33 Days – A Lebanese Movie About The July 2006 War Banned At ABC Mall

Picture from the Facebook page: Stop Cultural Terrorism in Lebanon

Just as we talk about the bans and transgressions that happen with what some people refer to as “pro-Israel” entities, we cannot talk about being fair until we point out similar bans that happen on the other side.

ABC Mall’s management banned Grand Cinemas from showing 33 Days, a new Lebanese movie, starring Carmen Lebbos and Bassem Maghnieh as well as Youssef el Khal. 33 Days, which is a Lebanese-Iranian production about a Hezbollah mission to release Lebanese prisoners in Israeli prisoners during the July 2006 war.

Legally, the owners of ABC Mall have the right to allow or disallow movies from being screened at Grand Cinemas. However one cannot but wonder why they decided to ban this movie from being screened?

The movie’s producer said he does not know if it’s for a political reason. I cannot but think of political reasons for the ban, in which case shame on ABC Mall’s management for not respecting the basic freedom rights. You’re against Hezbollah? Fine. So banning a movie that talks about something Hezbollah makes you feel better? Does it make you feel like you did something worthwhile?

The only thing ABC’s management did with banning 33 Days is to make a fool out of themselves for being xenophobic inside their own country.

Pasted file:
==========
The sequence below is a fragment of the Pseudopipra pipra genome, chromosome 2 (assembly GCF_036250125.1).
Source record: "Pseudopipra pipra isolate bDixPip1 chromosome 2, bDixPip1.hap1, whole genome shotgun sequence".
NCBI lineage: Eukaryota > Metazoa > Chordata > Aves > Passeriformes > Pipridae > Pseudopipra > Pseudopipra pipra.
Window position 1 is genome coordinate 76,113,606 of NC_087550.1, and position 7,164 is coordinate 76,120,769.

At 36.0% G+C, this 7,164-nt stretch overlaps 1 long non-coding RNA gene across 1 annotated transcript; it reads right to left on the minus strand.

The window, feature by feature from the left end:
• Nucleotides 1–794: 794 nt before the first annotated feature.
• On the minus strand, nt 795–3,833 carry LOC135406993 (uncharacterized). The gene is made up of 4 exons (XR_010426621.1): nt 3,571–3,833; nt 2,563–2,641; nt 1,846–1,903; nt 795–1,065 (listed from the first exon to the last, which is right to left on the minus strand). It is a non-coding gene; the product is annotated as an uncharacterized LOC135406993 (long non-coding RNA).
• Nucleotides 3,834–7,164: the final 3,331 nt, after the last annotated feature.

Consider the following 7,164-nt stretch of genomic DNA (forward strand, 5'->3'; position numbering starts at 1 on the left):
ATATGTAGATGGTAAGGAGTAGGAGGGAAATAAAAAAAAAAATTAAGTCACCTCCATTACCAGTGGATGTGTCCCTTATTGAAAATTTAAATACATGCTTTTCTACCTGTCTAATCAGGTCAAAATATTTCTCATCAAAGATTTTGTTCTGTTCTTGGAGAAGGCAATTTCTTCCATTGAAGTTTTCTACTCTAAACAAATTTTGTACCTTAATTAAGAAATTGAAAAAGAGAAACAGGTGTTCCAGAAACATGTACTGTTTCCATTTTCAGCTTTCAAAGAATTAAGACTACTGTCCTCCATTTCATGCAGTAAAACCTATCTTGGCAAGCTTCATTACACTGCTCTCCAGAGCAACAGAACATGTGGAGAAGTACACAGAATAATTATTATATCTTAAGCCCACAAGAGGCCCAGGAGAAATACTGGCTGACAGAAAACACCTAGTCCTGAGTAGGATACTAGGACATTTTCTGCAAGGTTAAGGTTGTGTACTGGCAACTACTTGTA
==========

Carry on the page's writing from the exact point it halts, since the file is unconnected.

If there’s anything ABC’s management should have considered, apart from every logical reason that might come to person’s mind, is that you have more than 1000 Lebanese who died in the July 2006 war (You can read a story of one of the war’s victims here). Most of those 1000 people were innocent people whose only fault was being at the wrong place at the wrong time. We may not agree with their politics, but the least we can do is not ridicule their memory by banning a movie about the cause that led to their death.

What’s sad is that news about Lara Fabian being banned from coming to Lebanon spread like wildfire across the cyberspace. News about the movie’s ban did nothing.

The movie is being screened at other Grand Cinemas theaters in Lebanon.

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14 thoughts on “33 Days – A Lebanese Movie About The July 2006 War Banned At ABC Mall

  1. ’33 days’ is Hezbollah propaganda, why should they support it? If you’ve seen the available clips on YouTube you’ll instantly see that it’s a poor and pathetic attempt by a Palestinian director – Mai Masri – to take the opportunity to promote and incite the same old anti-Israel rubbish. If Lebanon doesn’t want to be attacked by Israel – leave their civilians alone.

    It’s a shame you think allowing anything and everything without discernment means you’re free and open minded. Not assisting the propagation of propaganda doesn’t mean ABC is denying your rights. They don’t want lies to breed. Why do you think it’s important they do?

    Maybe you should write a blog post about what you think freedom is.